This article previously appeared on Crossfader.
In this Crossfader series, our intricate and complex rating system will tell you definitively whether new television pilots are worth your valuable time. We call it: HIT OR SH**.
I never considered that some of my fellow Angelenos fly to Las Vegas and back every weekend, but it made perfect sense to me immediately. It also made perfect sense to me that FOX would make a sitcom about the haggard flight crews who shepherd the hordes of belligerent 20-somethings hellbent on severely altering their consciousness. LA TO VEGAS takes both the crew members and the passengers in unconventional directions that don’t always make sense, but demonstrate intriguing growth regardless. Most importantly, the jokes pack comedic punch and often divert from the limited and somewhat exhausted world of airplane humor.
Some of LA TO VEGAS’s structure borrows from NBC’s SUPERSTORE, which showrunner Lon Zimmet has written for. Our protagonist Ronnie (Kim Matula) resembles America Ferrara’s Amy, coming off as someone who knows they’re worth more than their job says they are, yet still makes bad, impulsive choices because of how crazy their environment is. Her love interest, Colin (Ed Weeks,) is one of the weekly passengers, but his reasons for travelling to Vegas every Friday are more wholesome. He’s visiting his four-year-old son, who’s in the custody of his ex-wife. He’s also a UCLA economics professor, and fills the same vain, neo-liberal stereotype as Jonah. Standing in for Mateo is Bernard (Nathan Lee Graham), who as of the third episode has yet to do much more than deliver sassy one-liners. There’s not a lot of originality left in the snarky gay best friend trope, so I’m hoping more time is spent developing Bernard down the road. Rounding out the main cast is Artem (Peter Stormare), a creepy bearded man who lives to wager and has a complicated relationship with Jews, Nichole (Olivia Macklin), a stripper who knows that Vegas highly values her profession, and Captain Dave (Dylan McDermott), a pilot cluelessly stuck in a 1960s fantasy world where pilots were swarthy gods of the sky.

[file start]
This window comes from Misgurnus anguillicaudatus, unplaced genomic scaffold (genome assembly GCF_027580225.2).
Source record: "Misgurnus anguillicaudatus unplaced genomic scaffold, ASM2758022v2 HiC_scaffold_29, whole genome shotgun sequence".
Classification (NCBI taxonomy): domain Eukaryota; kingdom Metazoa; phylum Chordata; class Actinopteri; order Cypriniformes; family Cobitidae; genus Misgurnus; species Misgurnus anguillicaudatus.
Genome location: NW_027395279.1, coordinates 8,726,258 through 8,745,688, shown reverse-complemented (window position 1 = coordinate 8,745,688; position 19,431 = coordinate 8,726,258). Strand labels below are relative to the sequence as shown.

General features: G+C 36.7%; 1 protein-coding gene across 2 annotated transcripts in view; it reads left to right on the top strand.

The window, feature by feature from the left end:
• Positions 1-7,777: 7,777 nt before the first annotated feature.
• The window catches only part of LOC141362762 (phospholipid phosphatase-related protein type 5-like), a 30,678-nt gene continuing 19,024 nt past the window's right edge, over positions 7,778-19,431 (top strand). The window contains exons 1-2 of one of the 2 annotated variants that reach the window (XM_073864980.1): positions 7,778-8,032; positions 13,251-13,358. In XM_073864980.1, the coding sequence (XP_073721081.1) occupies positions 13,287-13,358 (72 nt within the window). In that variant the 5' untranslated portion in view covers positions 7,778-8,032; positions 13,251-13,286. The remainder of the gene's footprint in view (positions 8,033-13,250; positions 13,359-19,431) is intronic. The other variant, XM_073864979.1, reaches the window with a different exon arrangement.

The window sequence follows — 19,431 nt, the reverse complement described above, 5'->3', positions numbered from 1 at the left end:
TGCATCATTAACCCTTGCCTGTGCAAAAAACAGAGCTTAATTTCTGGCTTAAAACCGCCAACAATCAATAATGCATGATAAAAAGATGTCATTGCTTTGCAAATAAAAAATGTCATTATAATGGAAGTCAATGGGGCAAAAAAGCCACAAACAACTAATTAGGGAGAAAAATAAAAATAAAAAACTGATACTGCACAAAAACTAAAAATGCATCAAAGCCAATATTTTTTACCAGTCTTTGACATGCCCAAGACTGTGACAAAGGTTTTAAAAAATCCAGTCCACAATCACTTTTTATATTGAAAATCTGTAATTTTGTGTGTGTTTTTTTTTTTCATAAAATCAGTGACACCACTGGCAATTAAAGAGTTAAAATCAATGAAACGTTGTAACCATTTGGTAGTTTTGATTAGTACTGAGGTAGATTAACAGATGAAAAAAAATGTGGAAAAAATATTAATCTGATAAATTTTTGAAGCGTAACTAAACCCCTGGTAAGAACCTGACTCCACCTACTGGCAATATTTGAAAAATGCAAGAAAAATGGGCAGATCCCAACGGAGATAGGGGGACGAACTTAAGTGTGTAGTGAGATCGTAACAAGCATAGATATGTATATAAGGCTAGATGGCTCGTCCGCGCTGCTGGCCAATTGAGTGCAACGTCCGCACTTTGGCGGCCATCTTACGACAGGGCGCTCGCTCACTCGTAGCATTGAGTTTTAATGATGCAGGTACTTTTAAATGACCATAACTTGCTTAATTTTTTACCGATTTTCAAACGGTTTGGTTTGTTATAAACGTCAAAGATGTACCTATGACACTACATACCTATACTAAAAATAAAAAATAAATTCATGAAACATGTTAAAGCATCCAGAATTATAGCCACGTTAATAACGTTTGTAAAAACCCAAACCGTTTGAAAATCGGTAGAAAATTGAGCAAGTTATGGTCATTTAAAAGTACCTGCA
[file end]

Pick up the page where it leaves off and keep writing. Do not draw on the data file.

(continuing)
“No smoking signs don’t apply to vapes, bro. Trust.”
The joke writing bounces between the crew roasting each other, Artem and Nichole making uncomfortable propositions to other passengers, and Captain Dave thinking he’s cooler than he is. Two of the three episodes released so far have been pretty Dave-centric, which isn’t ideal since he’s the least original character. It doesn’t dampen the humor, but it puts characters in boxes that they don’t really fit into. What gives me hope for LA TO VEGAS is that it’s consistently funny enough to warrant wading through these rougher character development stages.
Another refreshing element is the subtlety of the more profane jokes. Network comedies have always pushed right up to the limits of censorship laws, and LA TO VEGAS’s method involves using literal, factual descriptions of sex acts instead of dramatic expletives. For example, Colin and Ronnie’s first sexual encounter in the bathroom gets quashed by the realities of how gross and cramped airport bathrooms are. A normally steamy scene with more sexual tension than the FCC can handle becomes a scene of two fully clothed adults bumping each other into walls.
The Mile High Club really is more of a flexibility challenge
I’m tempted to come down harder on LA TO VEGAS for its narrative shortcomings, but ultimately I just can’t hate that much on a comedy that succeeds at making me laugh. The jokes tackle both relevant and irrelevant subject matter with a great deal of wit, and creating a ruckus over the finer points of storytelling would be nitpicking at best. LA TO VEGAS is a 20-minute dose of carefree laughs.